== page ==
We have started that, we did a couple of albums in Bangla, but unfortunately, the way the market was in the last six months – we have kept that on a back burner. For now, we have changed our focus into the video segment in Bangla but we'll come back to Bengali music because it has a very very strong heritage.

Ravindra Sangeet is not covered under the copyright law anymore so anybody can work on it – it's in the public domain. Anybody can come and sing Ravindra Sangeet – we are now working on how to bridge the gap with the younger audiences  Ravindra Sangeet is still seen as the older generation' music, however, its lyrical value is very strong, we need to contemporise the melody part of it.

For marketing, you are also targeting malls and not restricting to music chains..

Video as a format is a family purchase. Unfortunately, in India, everybody used to ride on music distribution to sell video which is very wrong because music is a individual purchase, whereas video is family buying. Our entire distribution strategy has been shifting away from music distribution to non traditional distribution – you go to Big Bazaar, Magnet, Food Market or Gini and Johny – we are distributing the content keeping in mind the right TG for that video and this is a very successful model in world market. In US, for instance, Walmart is the largest retail chain –  video business will grow only of you reach the right distribution model.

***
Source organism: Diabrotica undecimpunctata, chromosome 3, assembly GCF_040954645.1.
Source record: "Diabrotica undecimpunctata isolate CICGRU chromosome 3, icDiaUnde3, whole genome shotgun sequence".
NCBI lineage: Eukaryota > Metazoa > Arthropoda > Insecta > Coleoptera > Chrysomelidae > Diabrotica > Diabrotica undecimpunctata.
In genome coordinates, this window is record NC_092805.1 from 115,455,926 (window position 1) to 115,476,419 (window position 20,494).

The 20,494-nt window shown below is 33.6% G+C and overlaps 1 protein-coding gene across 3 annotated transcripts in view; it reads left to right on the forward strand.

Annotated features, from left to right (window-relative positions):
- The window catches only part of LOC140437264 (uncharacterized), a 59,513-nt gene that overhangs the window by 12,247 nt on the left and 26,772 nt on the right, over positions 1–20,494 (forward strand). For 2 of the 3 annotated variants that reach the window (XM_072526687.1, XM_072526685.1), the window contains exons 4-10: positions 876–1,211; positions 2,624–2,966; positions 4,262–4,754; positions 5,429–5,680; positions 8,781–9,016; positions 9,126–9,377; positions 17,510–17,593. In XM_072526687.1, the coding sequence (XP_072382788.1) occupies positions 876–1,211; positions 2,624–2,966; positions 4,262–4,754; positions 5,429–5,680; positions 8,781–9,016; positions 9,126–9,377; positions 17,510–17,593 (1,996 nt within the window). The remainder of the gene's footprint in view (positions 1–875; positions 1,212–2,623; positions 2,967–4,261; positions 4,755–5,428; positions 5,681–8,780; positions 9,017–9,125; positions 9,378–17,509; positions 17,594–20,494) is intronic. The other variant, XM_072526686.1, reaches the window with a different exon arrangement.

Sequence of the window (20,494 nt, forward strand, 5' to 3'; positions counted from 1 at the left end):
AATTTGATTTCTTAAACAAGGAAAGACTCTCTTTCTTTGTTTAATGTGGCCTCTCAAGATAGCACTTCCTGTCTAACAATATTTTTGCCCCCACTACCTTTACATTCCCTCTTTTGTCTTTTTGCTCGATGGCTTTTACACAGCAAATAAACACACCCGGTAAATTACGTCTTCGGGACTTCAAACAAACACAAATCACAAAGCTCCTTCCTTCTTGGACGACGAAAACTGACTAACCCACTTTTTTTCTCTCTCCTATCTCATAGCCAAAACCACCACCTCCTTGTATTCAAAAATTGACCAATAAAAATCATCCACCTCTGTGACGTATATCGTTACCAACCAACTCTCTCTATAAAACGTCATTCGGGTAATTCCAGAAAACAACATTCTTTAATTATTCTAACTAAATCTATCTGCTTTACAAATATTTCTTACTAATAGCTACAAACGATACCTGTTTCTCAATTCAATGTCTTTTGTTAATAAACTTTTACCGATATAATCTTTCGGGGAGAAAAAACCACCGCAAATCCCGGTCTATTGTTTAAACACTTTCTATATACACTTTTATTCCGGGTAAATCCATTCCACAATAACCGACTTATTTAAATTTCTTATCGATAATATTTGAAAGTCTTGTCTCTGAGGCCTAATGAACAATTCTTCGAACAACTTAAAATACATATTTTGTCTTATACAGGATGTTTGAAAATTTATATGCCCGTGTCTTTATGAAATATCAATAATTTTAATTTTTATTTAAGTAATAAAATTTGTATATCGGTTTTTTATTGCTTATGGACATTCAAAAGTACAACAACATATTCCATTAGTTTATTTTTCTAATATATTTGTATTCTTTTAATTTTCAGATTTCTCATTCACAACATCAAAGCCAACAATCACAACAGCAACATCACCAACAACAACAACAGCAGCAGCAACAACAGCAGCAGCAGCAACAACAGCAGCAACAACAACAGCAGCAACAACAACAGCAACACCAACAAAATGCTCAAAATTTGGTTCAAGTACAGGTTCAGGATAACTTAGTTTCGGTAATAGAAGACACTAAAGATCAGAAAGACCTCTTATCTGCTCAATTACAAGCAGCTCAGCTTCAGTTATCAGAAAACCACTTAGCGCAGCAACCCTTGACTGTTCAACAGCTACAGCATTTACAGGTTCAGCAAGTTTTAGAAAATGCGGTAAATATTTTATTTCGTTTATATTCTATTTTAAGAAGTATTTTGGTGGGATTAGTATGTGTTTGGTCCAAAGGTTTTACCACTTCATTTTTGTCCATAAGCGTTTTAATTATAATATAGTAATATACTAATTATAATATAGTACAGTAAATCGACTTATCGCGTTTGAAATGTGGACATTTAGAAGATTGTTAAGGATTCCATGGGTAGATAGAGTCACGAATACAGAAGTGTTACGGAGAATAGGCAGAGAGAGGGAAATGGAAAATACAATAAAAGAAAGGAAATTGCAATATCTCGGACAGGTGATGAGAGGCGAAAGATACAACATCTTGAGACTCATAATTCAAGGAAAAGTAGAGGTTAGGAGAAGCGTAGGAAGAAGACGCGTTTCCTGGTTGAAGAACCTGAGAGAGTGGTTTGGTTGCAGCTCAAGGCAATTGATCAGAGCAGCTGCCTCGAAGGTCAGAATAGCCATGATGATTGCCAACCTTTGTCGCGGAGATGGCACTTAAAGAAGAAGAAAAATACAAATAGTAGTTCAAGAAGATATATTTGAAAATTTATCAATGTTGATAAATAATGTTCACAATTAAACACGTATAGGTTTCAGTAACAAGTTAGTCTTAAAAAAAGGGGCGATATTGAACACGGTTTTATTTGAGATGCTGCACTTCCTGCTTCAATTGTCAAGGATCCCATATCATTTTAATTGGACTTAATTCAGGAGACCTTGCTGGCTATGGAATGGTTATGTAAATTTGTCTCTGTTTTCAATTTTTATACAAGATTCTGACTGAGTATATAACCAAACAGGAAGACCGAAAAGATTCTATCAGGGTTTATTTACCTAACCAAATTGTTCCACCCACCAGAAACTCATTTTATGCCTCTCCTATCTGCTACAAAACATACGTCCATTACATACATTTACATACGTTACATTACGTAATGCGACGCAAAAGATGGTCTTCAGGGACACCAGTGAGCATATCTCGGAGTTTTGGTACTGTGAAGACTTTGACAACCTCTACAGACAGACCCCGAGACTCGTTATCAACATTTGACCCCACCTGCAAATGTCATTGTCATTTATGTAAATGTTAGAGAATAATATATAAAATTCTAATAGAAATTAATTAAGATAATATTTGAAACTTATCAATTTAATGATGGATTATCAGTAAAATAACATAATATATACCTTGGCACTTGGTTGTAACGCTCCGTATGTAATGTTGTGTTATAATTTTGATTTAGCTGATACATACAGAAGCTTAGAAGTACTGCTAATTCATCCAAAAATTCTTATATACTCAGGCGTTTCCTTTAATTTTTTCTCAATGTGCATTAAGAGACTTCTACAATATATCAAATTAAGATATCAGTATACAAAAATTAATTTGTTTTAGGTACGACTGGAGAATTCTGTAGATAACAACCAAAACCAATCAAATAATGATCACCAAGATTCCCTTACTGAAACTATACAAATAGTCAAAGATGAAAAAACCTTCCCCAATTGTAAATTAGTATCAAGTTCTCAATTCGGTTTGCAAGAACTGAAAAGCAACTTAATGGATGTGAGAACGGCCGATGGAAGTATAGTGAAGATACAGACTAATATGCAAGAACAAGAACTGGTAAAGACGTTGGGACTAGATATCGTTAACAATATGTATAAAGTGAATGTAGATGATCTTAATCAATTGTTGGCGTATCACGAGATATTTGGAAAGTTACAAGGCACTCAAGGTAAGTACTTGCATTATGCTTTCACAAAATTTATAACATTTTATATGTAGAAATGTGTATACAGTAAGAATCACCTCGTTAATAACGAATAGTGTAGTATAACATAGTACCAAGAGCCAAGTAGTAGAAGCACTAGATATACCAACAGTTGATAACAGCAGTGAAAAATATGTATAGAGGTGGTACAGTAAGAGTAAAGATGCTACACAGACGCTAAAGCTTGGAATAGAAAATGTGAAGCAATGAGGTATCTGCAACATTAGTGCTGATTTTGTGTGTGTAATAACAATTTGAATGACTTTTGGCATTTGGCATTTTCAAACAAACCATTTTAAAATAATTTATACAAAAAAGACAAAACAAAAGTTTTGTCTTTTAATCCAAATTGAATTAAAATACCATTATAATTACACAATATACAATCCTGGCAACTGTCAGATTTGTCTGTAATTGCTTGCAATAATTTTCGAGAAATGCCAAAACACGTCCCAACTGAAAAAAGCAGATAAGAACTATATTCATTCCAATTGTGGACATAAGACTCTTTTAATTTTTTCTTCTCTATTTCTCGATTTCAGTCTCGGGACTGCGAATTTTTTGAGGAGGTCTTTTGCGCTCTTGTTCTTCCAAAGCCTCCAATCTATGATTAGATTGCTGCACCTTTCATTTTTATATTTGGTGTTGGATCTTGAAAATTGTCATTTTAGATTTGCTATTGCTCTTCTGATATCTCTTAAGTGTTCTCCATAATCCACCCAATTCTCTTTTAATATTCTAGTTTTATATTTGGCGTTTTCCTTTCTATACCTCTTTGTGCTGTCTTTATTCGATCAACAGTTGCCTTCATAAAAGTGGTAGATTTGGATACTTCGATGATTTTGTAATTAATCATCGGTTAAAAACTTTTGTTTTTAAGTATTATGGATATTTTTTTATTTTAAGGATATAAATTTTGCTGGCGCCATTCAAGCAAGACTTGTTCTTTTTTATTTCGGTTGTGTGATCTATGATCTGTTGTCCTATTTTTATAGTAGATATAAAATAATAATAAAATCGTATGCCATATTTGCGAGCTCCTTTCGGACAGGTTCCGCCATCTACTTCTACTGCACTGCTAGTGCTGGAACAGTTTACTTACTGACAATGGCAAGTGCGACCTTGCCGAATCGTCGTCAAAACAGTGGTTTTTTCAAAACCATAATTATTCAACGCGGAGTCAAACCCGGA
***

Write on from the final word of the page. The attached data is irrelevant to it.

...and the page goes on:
What about the music, are you working on similar strategies?

Unfortunately because of the format issue, there's no point in focusing on that – it's not a distribution issue – its a format issue – that's why we are trying to do a lot of innovation with radio, online, mobile and downloads…

How much revenue comes from digital?

Two thirds of the music revenue comes from digital, especially when it comes to new content. The old content still might not be relevant  Now with 3G coming in, mobile can have embedded content too. Mobile is a single screen market and music is a huge value add. It's no more just a driver - nothing works without music. Revenues from mobile, radio, licensing, television are huge. Our focus would be essentially be digital...

What are the forthcoming projects of BIG?

We have Kal Kistne dekha, Do Not Disturb by David Dhavan, Sikandar there are 16- 18 projects in next 12 months in two three languages that includes Tamil, Telagu, Bengali and Punjabi.